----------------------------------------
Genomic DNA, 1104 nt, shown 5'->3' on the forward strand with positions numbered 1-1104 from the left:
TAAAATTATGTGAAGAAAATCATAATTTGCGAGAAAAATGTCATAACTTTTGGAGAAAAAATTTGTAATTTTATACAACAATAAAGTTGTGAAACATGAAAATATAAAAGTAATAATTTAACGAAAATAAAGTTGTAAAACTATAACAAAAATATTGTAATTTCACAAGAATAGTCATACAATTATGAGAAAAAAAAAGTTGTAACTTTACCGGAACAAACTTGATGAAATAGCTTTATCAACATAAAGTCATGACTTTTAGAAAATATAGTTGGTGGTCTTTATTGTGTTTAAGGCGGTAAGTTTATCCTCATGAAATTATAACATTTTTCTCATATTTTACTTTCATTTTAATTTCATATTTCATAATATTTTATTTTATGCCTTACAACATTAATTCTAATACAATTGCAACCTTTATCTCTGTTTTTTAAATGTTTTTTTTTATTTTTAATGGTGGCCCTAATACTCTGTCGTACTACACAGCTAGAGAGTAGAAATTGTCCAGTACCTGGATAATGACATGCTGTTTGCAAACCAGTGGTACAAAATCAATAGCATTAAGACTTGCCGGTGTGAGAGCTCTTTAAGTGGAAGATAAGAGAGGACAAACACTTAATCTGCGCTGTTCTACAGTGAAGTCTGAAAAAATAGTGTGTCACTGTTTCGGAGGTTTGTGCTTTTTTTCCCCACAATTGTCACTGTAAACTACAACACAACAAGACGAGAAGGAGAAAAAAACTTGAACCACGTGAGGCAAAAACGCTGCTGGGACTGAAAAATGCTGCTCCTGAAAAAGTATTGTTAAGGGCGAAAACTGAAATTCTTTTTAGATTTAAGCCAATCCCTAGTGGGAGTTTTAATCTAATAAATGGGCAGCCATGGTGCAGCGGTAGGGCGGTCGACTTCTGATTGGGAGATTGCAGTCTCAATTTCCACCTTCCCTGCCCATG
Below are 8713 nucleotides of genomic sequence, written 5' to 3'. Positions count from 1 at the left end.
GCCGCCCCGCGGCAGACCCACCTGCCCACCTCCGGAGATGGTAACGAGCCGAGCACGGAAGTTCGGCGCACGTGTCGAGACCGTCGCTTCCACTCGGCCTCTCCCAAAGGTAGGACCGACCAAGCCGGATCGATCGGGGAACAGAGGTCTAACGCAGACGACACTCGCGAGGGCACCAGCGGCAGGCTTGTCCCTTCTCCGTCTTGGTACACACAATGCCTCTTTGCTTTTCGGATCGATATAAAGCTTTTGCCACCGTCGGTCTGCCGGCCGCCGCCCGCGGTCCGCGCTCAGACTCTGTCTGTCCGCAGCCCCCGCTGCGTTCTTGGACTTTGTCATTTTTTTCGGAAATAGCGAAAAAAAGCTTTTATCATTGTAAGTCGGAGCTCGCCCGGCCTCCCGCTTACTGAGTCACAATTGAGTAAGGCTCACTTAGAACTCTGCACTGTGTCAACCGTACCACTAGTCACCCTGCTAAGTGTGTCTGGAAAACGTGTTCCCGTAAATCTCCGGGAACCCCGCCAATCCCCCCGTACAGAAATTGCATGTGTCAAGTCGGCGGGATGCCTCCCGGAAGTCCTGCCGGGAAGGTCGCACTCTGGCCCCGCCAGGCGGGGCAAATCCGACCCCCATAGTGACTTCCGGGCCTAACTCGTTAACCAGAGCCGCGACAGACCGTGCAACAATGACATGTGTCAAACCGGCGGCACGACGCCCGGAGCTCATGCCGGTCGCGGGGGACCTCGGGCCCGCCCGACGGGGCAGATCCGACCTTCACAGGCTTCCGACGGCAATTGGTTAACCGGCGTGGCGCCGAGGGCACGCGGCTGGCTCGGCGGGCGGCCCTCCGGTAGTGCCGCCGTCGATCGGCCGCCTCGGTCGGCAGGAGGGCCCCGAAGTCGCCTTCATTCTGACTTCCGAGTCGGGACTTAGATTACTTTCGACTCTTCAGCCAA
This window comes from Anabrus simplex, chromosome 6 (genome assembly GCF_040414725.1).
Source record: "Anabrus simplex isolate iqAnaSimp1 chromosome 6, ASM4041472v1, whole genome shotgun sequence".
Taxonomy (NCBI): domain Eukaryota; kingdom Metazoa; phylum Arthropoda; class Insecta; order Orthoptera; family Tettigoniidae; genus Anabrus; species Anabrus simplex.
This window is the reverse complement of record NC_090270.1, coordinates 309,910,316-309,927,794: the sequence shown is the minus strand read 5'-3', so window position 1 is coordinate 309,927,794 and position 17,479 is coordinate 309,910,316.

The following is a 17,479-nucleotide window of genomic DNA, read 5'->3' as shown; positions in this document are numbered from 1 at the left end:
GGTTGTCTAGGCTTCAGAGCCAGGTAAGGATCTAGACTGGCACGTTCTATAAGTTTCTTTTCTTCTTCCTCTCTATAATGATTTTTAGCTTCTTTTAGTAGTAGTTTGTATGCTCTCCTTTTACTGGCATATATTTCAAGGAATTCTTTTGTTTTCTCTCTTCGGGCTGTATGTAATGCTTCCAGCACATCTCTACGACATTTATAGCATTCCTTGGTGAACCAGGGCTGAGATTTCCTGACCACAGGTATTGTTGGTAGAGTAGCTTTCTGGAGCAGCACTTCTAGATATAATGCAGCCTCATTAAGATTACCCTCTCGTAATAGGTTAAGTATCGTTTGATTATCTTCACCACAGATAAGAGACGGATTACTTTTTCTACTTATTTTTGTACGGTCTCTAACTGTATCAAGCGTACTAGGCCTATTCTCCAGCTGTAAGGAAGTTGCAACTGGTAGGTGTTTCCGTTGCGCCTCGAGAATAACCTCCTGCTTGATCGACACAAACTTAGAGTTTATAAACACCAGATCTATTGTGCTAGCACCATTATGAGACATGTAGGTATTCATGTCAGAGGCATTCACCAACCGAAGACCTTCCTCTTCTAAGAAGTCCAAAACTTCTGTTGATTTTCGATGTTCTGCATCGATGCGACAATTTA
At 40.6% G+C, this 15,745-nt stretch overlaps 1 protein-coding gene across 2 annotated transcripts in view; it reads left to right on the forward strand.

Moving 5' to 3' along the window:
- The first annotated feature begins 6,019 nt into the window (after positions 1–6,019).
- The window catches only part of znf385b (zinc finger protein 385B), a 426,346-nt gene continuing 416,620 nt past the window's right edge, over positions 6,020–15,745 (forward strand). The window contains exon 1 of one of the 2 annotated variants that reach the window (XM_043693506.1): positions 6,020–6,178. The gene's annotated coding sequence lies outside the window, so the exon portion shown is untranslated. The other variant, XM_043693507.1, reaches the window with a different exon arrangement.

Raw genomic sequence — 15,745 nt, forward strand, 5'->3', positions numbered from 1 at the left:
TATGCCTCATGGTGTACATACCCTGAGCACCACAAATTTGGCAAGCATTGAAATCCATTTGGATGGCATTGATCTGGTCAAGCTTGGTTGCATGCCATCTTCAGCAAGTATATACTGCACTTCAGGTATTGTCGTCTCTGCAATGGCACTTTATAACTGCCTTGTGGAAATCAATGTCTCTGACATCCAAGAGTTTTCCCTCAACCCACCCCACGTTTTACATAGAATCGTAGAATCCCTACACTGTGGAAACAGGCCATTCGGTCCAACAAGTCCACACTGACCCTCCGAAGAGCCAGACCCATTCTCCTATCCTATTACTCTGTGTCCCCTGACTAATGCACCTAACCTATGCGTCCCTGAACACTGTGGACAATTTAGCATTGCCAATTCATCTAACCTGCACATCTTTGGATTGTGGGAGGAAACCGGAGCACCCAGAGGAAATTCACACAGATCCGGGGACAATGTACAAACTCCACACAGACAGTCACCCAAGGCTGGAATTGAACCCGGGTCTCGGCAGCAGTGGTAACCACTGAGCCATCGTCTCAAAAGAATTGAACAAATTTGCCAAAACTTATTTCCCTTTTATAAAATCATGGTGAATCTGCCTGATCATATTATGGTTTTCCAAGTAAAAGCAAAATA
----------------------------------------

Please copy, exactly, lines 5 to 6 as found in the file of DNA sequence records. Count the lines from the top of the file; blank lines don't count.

This window comes from Anabrus simplex, chromosome 6 (genome assembly GCF_040414725.1).
Source record: "Anabrus simplex isolate iqAnaSimp1 chromosome 6, ASM4041472v1, whole genome shotgun sequence".